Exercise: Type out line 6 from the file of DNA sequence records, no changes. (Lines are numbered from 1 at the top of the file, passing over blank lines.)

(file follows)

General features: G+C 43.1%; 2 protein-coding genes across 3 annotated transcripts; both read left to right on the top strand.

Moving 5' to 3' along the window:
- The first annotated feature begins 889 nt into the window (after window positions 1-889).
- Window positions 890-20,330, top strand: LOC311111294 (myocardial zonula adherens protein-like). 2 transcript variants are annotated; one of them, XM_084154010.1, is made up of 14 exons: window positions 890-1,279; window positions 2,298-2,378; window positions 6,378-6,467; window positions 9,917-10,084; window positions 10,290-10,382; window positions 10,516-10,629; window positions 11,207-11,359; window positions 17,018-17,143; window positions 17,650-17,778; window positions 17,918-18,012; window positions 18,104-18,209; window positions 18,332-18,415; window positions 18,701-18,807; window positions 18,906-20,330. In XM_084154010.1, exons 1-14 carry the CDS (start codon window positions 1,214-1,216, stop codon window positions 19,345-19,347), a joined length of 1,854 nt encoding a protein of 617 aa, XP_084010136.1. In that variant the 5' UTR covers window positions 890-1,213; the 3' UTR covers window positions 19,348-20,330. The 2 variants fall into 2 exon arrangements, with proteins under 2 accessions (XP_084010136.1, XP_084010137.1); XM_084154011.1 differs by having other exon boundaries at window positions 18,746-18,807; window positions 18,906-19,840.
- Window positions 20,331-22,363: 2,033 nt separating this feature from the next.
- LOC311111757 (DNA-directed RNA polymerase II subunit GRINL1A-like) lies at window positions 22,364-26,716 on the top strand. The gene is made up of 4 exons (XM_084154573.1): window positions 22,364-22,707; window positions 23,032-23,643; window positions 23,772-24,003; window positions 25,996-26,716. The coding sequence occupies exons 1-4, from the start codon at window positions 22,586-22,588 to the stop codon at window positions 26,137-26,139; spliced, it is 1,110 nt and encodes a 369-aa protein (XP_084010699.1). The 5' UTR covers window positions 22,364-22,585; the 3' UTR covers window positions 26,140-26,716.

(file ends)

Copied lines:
- LOC311111757 (DNA-directed RNA polymerase II subunit GRINL1A-like) lies at window positions 22,364-26,716 on the top strand. The gene is made up of 4 exons (XM_084154573.1): window positions 22,364-22,707; window positions 23,032-23,643; window positions 23,772-24,003; window positions 25,996-26,716. The coding sequence occupies exons 1-4, from the start codon at window positions 22,586-22,588 to the stop codon at window positions 26,137-26,139; spliced, it is 1,110 nt and encodes a 369-aa protein (XP_084010699.1). The 5' UTR covers window positions 22,364-22,585; the 3' UTR covers window positions 26,140-26,716.